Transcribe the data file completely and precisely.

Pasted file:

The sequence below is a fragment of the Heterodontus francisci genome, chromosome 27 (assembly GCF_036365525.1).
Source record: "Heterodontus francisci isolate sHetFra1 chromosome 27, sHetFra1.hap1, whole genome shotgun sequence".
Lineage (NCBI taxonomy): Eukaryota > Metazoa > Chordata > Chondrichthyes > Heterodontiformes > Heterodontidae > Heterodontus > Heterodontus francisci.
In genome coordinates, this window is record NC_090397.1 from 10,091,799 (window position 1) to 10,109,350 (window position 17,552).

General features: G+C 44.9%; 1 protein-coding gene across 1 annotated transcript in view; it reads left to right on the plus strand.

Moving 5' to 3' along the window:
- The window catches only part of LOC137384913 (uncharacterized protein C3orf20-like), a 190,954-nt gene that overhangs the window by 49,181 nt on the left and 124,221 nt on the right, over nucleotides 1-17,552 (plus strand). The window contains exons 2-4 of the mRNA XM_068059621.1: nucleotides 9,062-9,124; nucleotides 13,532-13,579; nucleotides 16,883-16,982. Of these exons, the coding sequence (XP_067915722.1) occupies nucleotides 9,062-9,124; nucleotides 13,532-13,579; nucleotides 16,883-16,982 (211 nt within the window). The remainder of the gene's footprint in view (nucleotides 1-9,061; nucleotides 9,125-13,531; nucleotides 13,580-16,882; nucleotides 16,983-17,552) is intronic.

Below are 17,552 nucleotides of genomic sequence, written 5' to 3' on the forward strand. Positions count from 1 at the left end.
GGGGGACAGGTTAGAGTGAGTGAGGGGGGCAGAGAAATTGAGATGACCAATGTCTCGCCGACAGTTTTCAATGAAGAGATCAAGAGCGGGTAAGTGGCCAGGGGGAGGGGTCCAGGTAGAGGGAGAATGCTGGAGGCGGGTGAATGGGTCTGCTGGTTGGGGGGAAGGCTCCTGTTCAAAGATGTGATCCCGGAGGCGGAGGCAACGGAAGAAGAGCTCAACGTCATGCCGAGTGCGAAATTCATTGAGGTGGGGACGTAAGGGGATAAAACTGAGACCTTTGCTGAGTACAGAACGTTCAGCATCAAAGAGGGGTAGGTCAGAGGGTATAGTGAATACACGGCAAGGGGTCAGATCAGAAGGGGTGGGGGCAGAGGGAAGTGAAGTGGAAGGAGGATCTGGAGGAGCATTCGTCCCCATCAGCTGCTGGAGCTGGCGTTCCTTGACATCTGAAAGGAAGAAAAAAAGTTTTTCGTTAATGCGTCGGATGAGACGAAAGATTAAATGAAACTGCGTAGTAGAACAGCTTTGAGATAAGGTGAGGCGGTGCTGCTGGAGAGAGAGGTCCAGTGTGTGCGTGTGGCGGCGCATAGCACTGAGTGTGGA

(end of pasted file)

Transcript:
The sequence below is a fragment of the Heterodontus francisci genome, chromosome 27 (assembly GCF_036365525.1).
Source record: "Heterodontus francisci isolate sHetFra1 chromosome 27, sHetFra1.hap1, whole genome shotgun sequence".
Lineage (NCBI taxonomy): Eukaryota > Metazoa > Chordata > Chondrichthyes > Heterodontiformes > Heterodontidae > Heterodontus > Heterodontus francisci.
In genome coordinates, this window is record NC_090397.1 from 10,091,799 (window position 1) to 10,109,350 (window position 17,552).

General features: G+C 44.9%; 1 protein-coding gene across 1 annotated transcript in view; it reads left to right on the plus strand.

Moving 5' to 3' along the window:
- The window catches only part of LOC137384913 (uncharacterized protein C3orf20-like), a 190,954-nt gene that overhangs the window by 49,181 nt on the left and 124,221 nt on the right, over nucleotides 1-17,552 (plus strand). The window contains exons 2-4 of the mRNA XM_068059621.1: nucleotides 9,062-9,124; nucleotides 13,532-13,579; nucleotides 16,883-16,982. Of these exons, the coding sequence (XP_067915722.1) occupies nucleotides 9,062-9,124; nucleotides 13,532-13,579; nucleotides 16,883-16,982 (211 nt within the window). The remainder of the gene's footprint in view (nucleotides 1-9,061; nucleotides 9,125-13,531; nucleotides 13,580-16,882; nucleotides 16,983-17,552) is intronic.

Below are 17,552 nucleotides of genomic sequence, written 5' to 3' on the forward strand. Positions count from 1 at the left end.
GGGGGACAGGTTAGAGTGAGTGAGGGGGGCAGAGAAATTGAGATGACCAATGTCTCGCCGACAGTTTTCAATGAAGAGATCAAGAGCGGGTAAGTGGCCAGGGGGAGGGGTCCAGGTAGAGGGAGAATGCTGGAGGCGGGTGAATGGGTCTGCTGGTTGGGGGGAAGGCTCCTGTTCAAAGATGTGATCCCGGAGGCGGAGGCAACGGAAGAAGAGCTCAACGTCATGCCGAGTGCGAAATTCATTGAGGTGGGGACGTAAGGGGATAAAACTGAGACCTTTGCTGAGTACAGAACGTTCAGCATCAAAGAGGGGTAGGTCAGAGGGTATAGTGAATACACGGCAAGGGGTCAGATCAGAAGGGGTGGGGGCAGAGGGAAGTGAAGTGGAAGGAGGATCTGGAGGAGCATTCGTCCCCATCAGCTGCTGGAGCTGGCGTTCCTTGACATCTGAAAGGAAGAAAAAAAGTTTTTCGTTAATGCGTCGGATGAGACGAAAGATTAAATGAAACTGCGTAGTAGAACAGCTTTGAGATAAGGTGAGGCGGTGCTGCTGGAGAGAGAGGTCCAGTGTGTGCGTGTGGCGGCGCATAGCACTGAGTGTGGA